‘Handmaid’s Tale Shouldn’t Be a Roadmap’: GOP Representative Nancy Mace condemns Republican-led states that restrict access to abortion for rape survivors and warns her party against termination of pregnancy ‘to the farthest corners of the right’
- The South Carolina Legislature, Rep. Nancy Mace, warned that the far right and left do not represent most Americans’ views on abortion
- She broke her home state’s early attempts to pass a total ban on abortion except for medical emergencies, but without any for rape or incest
- Mace disagreed with a provision requiring rapes to be reported immediately
- “I can’t even imagine a world where your girl, a teenage girl who’s been raped, has to report those things,” said Mace, who was raped as a teenager.
South Carolina Republican Representative Nancy Mace on Sunday compared the crackdown by some GOP-led states against access to abortion to the dystopian novel “The Handmaid’s Tale.”
In an interview with NBC’s Meet The Press, the freshman lawmaker also warned fellow Republicans that taking too extreme a stance on abortion could pose problems in the November midterm elections.
It comes after Kansans shattered turnout expectations on Tuesday to vote en masse against a ballot measure that would have stripped the state’s constitution of the right to terminate a pregnancy up to 22 weeks.
The vote was the first such public referendum since the Supreme Court overturned Roe v. Wade in late June.
Mace, who was raped as a teenager, defended her opposition to Roe v. Wade, claiming that Congress now had a duty to act against abortion — to protect it from extremes on both sides.
‘Put barriers that they feel comfortable with and let’s move on. And we can do this at the federal level and give states some guidance, or states can do it too,” she said, adding that most Americans were not on the sidelines.
Her concern about post-vocation repression, Mace suggested, was regulation outside of the rules restricting gestational age.
Republican Representative Nancy Mace called herself “determinedly pro-life” but shredded her home state of South Carolina’s attempt to pass a total abortion ban with no rape or incest exceptions
“You have states that are going to try to ban women from traveling, and if you’re raped, you have to report it to the police,” Mace said.
“Well, I was raped when I was 16, and it took me a week to tell my mom. By then all evidence would be gone.”
She focused on legislation recently passed in South Carolina that would completely ban abortion except for emergencies when the mother’s life is in danger.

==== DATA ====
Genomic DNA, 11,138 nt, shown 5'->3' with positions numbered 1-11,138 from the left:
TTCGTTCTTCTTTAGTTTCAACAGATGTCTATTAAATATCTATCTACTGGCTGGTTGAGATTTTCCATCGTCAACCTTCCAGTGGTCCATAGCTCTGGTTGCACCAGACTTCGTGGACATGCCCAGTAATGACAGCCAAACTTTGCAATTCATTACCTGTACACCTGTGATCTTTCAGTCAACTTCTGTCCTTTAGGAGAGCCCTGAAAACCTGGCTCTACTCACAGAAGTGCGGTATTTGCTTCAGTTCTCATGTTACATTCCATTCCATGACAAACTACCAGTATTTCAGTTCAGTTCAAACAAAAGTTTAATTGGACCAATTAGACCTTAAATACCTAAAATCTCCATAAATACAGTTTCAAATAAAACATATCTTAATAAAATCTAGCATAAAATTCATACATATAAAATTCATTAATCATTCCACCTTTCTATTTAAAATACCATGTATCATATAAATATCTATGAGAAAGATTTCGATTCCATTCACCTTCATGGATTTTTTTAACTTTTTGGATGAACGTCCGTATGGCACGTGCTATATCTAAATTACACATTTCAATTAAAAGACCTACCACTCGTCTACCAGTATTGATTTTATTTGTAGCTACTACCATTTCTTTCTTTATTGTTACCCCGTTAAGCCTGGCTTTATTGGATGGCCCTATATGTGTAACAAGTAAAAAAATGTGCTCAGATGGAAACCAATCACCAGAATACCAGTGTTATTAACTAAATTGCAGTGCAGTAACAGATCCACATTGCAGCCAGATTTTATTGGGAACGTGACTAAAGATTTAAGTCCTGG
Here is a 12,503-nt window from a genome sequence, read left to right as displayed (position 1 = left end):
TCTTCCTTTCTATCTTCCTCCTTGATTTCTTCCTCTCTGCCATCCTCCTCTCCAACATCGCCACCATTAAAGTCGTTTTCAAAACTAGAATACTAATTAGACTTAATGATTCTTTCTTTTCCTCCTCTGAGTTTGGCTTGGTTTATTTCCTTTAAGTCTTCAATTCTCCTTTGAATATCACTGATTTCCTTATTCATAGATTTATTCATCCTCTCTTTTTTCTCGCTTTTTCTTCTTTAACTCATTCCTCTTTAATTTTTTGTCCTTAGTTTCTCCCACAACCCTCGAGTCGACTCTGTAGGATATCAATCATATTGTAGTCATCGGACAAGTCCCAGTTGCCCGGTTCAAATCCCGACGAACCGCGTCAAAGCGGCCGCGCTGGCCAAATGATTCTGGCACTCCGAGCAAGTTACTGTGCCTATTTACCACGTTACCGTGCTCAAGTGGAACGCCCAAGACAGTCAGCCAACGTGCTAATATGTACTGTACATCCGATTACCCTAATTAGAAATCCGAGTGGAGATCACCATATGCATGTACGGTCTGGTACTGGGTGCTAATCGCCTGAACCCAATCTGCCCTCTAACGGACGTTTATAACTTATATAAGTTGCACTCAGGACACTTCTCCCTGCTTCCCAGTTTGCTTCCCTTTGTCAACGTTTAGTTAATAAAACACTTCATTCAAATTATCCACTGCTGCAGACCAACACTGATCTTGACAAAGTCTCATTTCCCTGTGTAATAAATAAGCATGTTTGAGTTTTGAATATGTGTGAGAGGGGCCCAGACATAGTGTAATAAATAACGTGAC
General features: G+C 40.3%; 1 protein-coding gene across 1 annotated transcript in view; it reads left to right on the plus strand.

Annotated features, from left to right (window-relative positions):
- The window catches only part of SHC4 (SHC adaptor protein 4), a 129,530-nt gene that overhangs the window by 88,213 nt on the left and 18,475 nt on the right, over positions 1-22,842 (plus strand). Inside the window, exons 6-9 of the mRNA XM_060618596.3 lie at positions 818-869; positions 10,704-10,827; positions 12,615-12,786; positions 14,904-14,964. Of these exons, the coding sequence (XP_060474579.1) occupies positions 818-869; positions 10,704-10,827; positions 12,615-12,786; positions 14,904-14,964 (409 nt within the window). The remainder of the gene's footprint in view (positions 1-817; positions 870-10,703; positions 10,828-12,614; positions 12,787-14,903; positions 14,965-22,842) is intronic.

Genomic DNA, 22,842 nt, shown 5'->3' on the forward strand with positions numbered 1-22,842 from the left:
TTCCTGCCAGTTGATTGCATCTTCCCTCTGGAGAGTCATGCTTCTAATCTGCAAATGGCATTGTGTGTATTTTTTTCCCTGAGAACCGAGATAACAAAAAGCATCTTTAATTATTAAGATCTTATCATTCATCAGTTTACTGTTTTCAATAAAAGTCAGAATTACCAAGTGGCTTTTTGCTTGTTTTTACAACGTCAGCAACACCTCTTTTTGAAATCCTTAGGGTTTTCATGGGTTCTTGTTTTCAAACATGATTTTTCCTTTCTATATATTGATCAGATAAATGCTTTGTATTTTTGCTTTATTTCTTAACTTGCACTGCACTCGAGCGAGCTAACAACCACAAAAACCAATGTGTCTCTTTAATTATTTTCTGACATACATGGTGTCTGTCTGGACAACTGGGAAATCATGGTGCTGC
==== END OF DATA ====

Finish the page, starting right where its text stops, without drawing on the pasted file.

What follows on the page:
“My own home state, they want women to be required and obligated to report if they are raped. And I can’t even imagine a world where your girl, a teenage girl who’s been raped, has to report those things,” Mace said.
“And, you know, Handmaid’s Tale shouldn’t have been a road map, was it? This is a place where we can be in the center. We can protect life and we can protect where people are on both sides of the aisle.”
Mace defended herself as “a staunch pro-life,” but warned her colleagues within the GOP — as well as lawmakers across the aisle — against catering to the fringe of abortion rights.
“I think in November it will be a problem if we don’t moderate ourselves, that we get exceptions for women who have been raped, for girls who are victims of incest, and certainly in all cases where the mother’s life is on the line.” game,” Mace explained.
Abortion activists rally at the Indiana Statehouse following the Supreme Court’s decision to overturn Roe v. Wade on June 25, 2022 in Indianapolis. Indiana recently passed a total abortion ban in the wake of the Supreme Court ruling
“That’s where the vast majority of women in my state are. And I keep fighting for those things. But we can’t get to the farthest corners of the right or the farthest corners of the left.’
She said earlier in the interview, “On the far left you have people who for whatever reason want abortion up to birth, and then on the right we have states trying to make sure there is no abortion for whatever reason, including victims of rape and incest among girls.’
“Somewhere in the middle is where we should meet, and I believe Congress has a role, and I want to play a role in shaping policy for the future for every American in our country,” Mace also said.
The GOP lawmaker recently came out of the top of a primary race against a challenger backed by Donald Trump, Katie Arrington.
She is also one of eight Republican lawmakers who voted in favor of the House of Representatives birth control bill, which would have enshrined the rights granted by Roe v. Wade.